There is a place on the Caribbean island of Dominica where a freshwater river rushes out to a turquoise sea, a jungle filled with life ends at a black-sand beach, and volcanic peaks rise up in the background. Just here is where you find Rosalie Bay Resort, an intimate collection of Caribbean-style cottages built with heart, by hand, to share the incredible natural beauty of the island. Created over eight years by a Minnesota native and her Dominican partner, Rosalie Bay is a wellness sanctuary infused with local charm that offers discovery of unique ecosystems and vibrant cultures.
Set within the foothills of the Morne Trois Pitons, a UNESCO World Heritage site, Rosalie Bay is an ideal base from which to hike to jungle waterfalls and geothermal lakes, swim in gem-colored natural pools, find bright birds in the canopy, and inspect a wild array of tropical flora. Volcanic landscapes simmer nearby, and right on the lodge’s beach three species of sea turtle hatchlings make a mad dash to the sea every year, protected by a thriving conservation program initiated by the lodge owners.
Rosalie Bay Resort may be the world’s only high-end hotel to have taken into account the habits of baby turtles when drawing up the blueprints. But when turtle eggs were found on the property’s black-sand beach, building the lodge in a turtle-friendly way became a top priority. Owners Beverly Deikel and Patris Oscar set out to develop an ecolodge that honored the natural wealth of Dominica; discovering that endangered sea turtles used their beach as a nesting ground gave them an even greater purpose. They are now recognized internationally for founding Dominica’s sea turtle conservation program.
The discovery of nesting sea turtles in 2002 spurred Beverly and Oscar to establish Dominica’s first sea turtle conservation program—which has since expanded throughout the island. Their energy and friendliness greatly enhance the experience, adding local knowledge and a personal touch to every day’s adventure. Rosalie Bay is a textbook example of the positive power of tourism when it is combined with a respect for the natural environment and local people.
Join a guide for an excursion that’s exclusive to guests who reserve their space through National Geographic Unique Lodges. Walk to the friendly village of Grand Fond for a glimpse of everyday life. Visit typical homes and learn about Dominican customs, meeting residents and farmers along the way. Learn about the local flora and fauna from your knowledgeable guide, and stop for a refreshing dip in a Rosalie River swimming hole on your return to the resort.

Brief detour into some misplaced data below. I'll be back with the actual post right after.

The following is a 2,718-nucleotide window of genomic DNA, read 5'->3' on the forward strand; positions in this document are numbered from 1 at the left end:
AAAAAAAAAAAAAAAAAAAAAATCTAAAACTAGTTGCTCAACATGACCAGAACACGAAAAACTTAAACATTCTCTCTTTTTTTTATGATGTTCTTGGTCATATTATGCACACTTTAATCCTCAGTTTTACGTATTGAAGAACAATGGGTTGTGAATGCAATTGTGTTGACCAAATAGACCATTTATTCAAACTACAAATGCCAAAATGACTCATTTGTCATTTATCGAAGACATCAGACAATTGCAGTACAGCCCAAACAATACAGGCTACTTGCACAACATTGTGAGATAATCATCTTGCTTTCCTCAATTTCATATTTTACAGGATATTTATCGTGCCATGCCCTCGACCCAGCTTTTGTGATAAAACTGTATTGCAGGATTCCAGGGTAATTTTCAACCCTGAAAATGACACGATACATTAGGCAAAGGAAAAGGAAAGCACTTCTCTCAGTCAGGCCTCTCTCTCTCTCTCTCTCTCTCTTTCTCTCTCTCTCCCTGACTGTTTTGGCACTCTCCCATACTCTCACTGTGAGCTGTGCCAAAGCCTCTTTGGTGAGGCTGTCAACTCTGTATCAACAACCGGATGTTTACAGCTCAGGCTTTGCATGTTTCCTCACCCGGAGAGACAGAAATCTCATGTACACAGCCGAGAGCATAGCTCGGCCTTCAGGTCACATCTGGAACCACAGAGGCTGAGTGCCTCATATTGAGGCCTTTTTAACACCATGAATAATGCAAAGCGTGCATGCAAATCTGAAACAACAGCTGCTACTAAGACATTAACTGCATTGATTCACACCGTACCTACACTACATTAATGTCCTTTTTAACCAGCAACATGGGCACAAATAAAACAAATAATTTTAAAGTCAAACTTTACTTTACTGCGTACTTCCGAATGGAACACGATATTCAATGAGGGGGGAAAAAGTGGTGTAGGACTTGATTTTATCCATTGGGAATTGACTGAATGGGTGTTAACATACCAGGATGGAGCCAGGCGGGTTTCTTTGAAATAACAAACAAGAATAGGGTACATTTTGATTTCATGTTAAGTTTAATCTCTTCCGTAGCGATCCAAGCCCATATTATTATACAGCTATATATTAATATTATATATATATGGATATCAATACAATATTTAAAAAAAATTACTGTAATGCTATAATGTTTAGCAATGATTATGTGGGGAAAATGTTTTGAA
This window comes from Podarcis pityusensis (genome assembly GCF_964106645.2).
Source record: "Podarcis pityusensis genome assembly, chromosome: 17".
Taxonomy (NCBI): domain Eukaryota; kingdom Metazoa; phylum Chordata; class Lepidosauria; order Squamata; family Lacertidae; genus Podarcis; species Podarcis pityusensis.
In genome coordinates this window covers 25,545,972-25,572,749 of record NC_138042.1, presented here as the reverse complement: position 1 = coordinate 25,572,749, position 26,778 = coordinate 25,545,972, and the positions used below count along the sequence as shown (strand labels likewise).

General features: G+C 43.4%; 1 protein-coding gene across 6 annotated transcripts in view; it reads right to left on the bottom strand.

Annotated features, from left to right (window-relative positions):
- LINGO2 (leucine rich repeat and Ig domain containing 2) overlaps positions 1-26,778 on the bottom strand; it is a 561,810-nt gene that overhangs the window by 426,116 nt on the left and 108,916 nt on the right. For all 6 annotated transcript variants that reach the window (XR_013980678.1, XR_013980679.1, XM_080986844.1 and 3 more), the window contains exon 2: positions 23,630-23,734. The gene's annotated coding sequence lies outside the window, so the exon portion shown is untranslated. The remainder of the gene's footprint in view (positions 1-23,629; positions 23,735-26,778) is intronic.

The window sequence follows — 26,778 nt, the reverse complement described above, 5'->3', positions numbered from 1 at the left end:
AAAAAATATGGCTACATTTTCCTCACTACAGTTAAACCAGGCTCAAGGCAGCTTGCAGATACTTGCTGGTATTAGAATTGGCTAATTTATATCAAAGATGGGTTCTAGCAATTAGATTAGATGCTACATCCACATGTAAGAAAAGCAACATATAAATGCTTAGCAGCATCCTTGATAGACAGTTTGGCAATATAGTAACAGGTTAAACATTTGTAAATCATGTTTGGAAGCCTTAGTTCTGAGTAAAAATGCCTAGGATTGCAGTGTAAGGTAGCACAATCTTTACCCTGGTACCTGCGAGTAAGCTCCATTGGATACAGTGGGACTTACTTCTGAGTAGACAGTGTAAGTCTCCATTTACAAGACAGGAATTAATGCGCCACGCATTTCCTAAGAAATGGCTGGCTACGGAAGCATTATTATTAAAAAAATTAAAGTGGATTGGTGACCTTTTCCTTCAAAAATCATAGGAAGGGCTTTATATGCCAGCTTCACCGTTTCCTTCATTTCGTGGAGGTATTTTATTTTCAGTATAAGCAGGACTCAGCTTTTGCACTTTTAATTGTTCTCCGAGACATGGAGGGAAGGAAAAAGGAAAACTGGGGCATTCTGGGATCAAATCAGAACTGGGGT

To ensure the protection of the endangered sea turtles that nest on the beaches of Rosalie Bay, Beverly and Oscar established the first sea turtle conservation initiative on Dominica; their program has since expanded throughout the island. Turtle protection at the lodge includes night patrols during nesting season, beach cleanups, education programs, and data collection, and guests are invited to participate. In 2003, there were just seven leatherback nests. In 2014, 80 nests of three species of sea turtles — leatherback, hawksbill, and green—were counted, a dramatic conservation success for these species. In 2012, National Geographic magazine featured an article on Dominica’s sea turtle conservation experience and Travel + Leisure recognized Rosalie Bay Resort’s efforts with a Global Vision Award for Conservation.
Rosalie Bay’s broad sustainability plan was set into motion on day one and includes wind and solar power, natural water management, locally sourced spring water and organic fare, and recycling (a recent development for Dominica).
Caribbean Hotel Industry Exchange Forum Sustainability Award, 2015
Condé Nast Traveler Gold List of World’s Best Places to Stay in the Caribbean and Atlantic, 2014
Condé Nast Traveler Best Wilderness Vacation Spots, 2014
U.S. News & World Report Best Hotels in the Caribbean, 2014
U.S. News & World Report Best Hotels in Dominica, 2013
SustainableTrip.org Making a Difference Award, 2013
Travel + Leisure Global Vision Award in Conservation, 2012
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